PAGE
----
It’s an exclusive mobile network – currently LTE and evolving to 5G — with coverage across a specific, limited area (2 km², for example) which offers exclusive radio resources and dedicated core network elements. Unlike normal networks, they may offer users special performance and quality parameters, such as a faster, zero-latency transfer of larger data sets.
For example, think about Automated Guided Vehicles or AGVs. Currently, they either use wifi (which is not as robust or reliable as the alternative) or they use magnetic tape for a guided path — even worse. With Campus Networks, the connection is stronger, AGVs can communicate with each other, for example, to avoid obstacles (before they even “see” them – think: like when G Maps reroutes you to avoid a traffic jam). On top of this, 5G would improve the latency.
So, the obvious use case for this is in industry, since you often need connectivity at a particularly high level to support production processes — like in a factory, for example.
It’s basically a dream come true for production, because you can use it for tasks which are either time-consuming or too complicated to leave to human labour, like tracking the pallets in the warehouse, tracking forklifts, using autonomous vehicles more efficiently by enabling indoor-outdoor steering, tracking products while they’re on assembly lines, measuring how resources and tools are used and remote maintenance of the machines and robots thanks to augmented reality.
No, not at all! Campus networks are also popular in airports or harbours, where 5G-capable networks support the use of autonomous driving vehicles. It also provides an added layer of security, helping to protect important and sensitive data because data doesn’t leave the campus – it’s processed close to the location in a private edge cloud.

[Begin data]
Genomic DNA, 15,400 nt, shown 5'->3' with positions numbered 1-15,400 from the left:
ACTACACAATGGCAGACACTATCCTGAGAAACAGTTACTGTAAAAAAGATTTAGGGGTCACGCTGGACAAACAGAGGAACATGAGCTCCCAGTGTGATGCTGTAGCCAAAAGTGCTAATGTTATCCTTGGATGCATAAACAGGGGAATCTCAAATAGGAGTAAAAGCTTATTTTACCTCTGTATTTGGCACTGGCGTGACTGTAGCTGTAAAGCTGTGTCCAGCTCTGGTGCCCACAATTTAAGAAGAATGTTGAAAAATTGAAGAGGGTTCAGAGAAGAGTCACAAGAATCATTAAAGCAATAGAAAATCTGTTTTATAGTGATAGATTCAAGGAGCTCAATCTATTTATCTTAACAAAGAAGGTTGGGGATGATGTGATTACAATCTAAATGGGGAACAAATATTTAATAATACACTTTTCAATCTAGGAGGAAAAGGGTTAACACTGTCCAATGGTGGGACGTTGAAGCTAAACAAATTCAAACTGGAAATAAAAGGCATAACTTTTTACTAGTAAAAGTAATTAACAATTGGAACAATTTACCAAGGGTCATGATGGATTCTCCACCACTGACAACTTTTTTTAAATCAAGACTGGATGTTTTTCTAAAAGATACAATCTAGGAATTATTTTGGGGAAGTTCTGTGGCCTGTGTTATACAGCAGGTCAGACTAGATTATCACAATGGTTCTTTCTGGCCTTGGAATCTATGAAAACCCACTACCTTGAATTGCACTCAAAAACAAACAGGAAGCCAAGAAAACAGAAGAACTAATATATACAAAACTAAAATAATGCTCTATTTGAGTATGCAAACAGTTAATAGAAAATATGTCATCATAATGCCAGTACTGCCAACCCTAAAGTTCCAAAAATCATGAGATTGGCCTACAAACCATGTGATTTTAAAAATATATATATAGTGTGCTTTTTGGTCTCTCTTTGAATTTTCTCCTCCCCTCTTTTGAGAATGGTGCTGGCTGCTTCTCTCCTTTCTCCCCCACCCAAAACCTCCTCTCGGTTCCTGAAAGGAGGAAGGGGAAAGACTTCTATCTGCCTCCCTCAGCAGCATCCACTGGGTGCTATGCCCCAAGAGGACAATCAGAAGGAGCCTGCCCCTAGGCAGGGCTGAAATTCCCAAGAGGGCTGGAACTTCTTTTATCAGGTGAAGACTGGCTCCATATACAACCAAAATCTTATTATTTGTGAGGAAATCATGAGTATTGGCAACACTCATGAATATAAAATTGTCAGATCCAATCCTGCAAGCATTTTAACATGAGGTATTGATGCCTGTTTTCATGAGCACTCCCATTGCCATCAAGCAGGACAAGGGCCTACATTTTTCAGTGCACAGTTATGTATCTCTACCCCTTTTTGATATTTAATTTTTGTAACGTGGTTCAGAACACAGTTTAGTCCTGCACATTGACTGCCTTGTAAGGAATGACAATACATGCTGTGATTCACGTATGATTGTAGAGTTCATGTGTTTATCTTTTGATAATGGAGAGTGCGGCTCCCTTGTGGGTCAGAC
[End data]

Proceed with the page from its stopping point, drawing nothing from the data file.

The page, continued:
Campus networks bring certain benefits to the user (e.g. a high level of data security) within a defined area. 2G, 3G, the currently widely-used 4G and the more recent introduction of 5G all refer to tech allowing data to be transmitted at a certain speed. 5G is the next step in the evolution of data transfer speed and can (but does not have to) be used in a campus network service.
So, one way of thinking about it is like this: the campus network is the car and 5G is the type of engine. A car will run better on a superior engine but 5G’s still just one part of a larger structure, basically.
Edge Computing is one of them — it’s a new concept for server computing. Instead of being located in a remote, centralized data center, the computing power is based close by – on the edge of the cellular network, near the end user. This solution eliminates the need to transfer all information to a distant cloud, allowing local buffering and compression. Due to this low latency, it creates opportunities for making truly interactive solutions.
A good example of this is surgery – currently doctors aren’t able to operate on patients from remote destinations using robots because timings are so crucial — even a delay of a second when they perform heart surgery could have serious consequences. If doctors were to perform surgery now via a 4G network there would always be a delay between the action (performed by the doctor) and the reaction (performed by the robot) – a few milliseconds – that could harm the patient. With 5G, there will be no delay between the command and robot’s reaction to it. This is also closely related to campus networks solutions, where a lack of delay is crucial.
With Edge you increase the capacity, data security and reduce the cost of doing business with this technology. Edge Computing, in conjunction with the 5G network, will boost industries such as robotics, autonomous vehicles and drones as well as gaming related fields such as digital entertainment and virtual reality.
It’s already commercially available in Germany and will be extended to the rest of Deutsche Telekom’s footprint soon!
If you want to commission a campus network for your workplace, we would need up to six months to provide you with it. This is a ballpark figure — the exact time needed for installation obviously depends on individual conditions that would first need to be checked.
We understand your excitement! Add a trip to Poland to your post-lockdown wishlist because you’ll be able to experience campus networks at Astor Robotics Center in Krakow in June 2020, when we’ll be running the hub4Industry program there. One of the program’s goals is to implement innovative solutions specifically designed for the industry sector that take advantage of campus networks.